Perseid meteor shower will peak in Oregon skies this week

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    These photos were taken during the Perseid meteor shower between 12:30 and 4 a.m. Saturday, August 13, 2016, outside Maupin, Oregon, in a canyon along the Deschutes River.Mark Graves | The Oregonian/OregonLive.com

    The Perseid meteor shower is back this summer, peaking this week in the night sky over Oregon and offering a small slice of astronomical normalcy in an otherwise turbulent time.

    Meteors are expected to peak the night of Aug. 11 to 12, according to the International Meteor Organization, with the best viewing coming after midnight through about 4 a.m. Viewing the meteors this year may be hampered, however, by the brightness of the half moon and the lack of organized events around the Portland area.

    The Oregon Museum of Science and Industry typically hosts Perseid meteor shower star parties at Rooster Rock and L.L. Stub Stewart state parks, but both have been canceled this year because of the ongoing coronavirus pandemic.

    Stargazing is not allowed at L.L. Stub Stewart at all this summer, with the park closing to the public at 9 p.m., and all restrooms closing at 7 p.m. to discourage visitors from lingering late into the evening. Rooster Rock also closes to the public at 9 p.m.

    Some popular areas to stargaze are closed completely due to the pandemic, including Crown Point and many other spots in the Columbia River Gorge. Before heading out to a stargazing spot, check to make sure it will be open, and consider sticking close to home to comply with Gov. Kate Brown’s stay home order.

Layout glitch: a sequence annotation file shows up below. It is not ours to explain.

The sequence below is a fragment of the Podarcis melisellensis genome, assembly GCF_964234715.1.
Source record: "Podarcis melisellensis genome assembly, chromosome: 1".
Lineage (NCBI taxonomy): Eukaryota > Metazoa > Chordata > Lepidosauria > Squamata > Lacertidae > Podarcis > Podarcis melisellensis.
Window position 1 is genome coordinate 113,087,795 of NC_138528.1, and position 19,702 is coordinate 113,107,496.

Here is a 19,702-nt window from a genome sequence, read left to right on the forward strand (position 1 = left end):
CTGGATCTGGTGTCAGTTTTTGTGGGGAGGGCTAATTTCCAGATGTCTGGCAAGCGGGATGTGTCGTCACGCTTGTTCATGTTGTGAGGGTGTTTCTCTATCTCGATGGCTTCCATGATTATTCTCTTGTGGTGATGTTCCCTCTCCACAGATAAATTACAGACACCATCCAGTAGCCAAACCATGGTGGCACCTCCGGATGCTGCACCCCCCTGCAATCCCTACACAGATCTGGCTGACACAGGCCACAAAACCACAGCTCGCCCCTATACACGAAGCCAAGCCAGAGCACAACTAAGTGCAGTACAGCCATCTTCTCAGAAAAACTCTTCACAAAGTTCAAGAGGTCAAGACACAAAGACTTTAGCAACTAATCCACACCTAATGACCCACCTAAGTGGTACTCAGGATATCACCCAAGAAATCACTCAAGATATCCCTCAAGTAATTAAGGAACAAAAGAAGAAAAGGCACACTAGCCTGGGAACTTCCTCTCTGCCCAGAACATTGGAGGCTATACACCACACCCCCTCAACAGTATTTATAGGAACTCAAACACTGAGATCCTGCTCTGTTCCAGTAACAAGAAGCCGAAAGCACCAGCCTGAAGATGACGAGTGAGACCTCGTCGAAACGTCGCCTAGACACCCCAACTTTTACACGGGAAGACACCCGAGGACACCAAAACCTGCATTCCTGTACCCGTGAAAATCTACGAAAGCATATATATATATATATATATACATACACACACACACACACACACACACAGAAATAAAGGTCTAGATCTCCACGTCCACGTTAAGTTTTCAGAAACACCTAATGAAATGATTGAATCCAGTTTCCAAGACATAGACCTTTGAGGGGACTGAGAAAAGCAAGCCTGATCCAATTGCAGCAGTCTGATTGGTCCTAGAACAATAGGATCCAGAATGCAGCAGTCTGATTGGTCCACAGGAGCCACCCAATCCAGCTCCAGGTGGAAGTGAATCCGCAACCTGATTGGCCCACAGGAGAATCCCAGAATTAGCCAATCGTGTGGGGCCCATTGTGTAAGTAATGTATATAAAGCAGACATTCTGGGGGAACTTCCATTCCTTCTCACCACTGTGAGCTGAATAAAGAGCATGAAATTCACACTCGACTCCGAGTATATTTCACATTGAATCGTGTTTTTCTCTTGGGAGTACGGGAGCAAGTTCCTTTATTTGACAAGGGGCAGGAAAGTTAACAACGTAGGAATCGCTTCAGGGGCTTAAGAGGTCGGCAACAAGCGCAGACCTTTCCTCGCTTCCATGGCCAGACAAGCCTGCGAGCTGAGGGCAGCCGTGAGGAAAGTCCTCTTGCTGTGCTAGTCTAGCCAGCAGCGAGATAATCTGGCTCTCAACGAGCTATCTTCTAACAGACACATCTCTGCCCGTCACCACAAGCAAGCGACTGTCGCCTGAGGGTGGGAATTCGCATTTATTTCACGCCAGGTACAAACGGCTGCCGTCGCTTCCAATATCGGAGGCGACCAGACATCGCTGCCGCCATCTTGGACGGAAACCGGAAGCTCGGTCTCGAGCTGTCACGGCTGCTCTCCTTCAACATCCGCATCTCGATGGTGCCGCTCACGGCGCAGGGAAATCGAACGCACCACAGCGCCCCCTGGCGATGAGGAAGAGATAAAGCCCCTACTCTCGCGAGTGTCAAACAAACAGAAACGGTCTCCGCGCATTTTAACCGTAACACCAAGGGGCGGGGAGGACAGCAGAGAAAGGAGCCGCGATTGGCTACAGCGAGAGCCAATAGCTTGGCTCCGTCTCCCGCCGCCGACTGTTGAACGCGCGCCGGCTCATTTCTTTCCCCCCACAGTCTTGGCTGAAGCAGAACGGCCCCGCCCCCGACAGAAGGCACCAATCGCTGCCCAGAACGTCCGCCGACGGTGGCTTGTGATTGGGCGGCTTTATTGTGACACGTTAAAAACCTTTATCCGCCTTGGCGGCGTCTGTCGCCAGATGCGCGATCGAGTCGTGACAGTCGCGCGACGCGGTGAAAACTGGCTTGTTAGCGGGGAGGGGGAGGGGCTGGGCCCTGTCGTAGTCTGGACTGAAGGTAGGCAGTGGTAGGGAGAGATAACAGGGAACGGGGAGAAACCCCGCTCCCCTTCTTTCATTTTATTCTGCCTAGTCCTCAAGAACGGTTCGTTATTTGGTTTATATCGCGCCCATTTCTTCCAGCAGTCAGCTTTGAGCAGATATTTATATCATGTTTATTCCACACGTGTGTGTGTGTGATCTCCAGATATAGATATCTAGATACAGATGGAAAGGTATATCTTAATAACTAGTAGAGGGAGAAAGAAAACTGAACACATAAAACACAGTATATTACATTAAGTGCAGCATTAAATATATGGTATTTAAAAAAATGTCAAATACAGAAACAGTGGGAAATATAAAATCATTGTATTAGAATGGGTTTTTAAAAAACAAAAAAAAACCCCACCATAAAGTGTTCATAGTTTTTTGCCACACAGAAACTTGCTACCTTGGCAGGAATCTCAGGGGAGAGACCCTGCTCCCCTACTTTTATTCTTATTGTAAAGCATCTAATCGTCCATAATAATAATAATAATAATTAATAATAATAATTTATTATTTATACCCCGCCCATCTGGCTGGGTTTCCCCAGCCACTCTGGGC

Jim Todd, director of space and science education at OMSI, said people should be able to see some meteors in the city, about one to 10 per hour, but the odds go up significantly under darker skies, where up to 30 meteors per hour may be visible.

    More meteors are usually visible in the annual event (about 60 to 100 per hour, in some years), but this year the show will be affected by the moon, which will be in its last quarter and will rise around midnight on the night of Aug. 11.

    Todd said OMSI is refraining from suggesting any specific places for people to go watch the meteor shower this year, to discourage crowding and illegal parking.

    “I just say look toward the northeast, away from the city lights,” Todd said. “Just be out there, keep your eyes open … and look up.”

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    SOURCE: https://www.w24news.com

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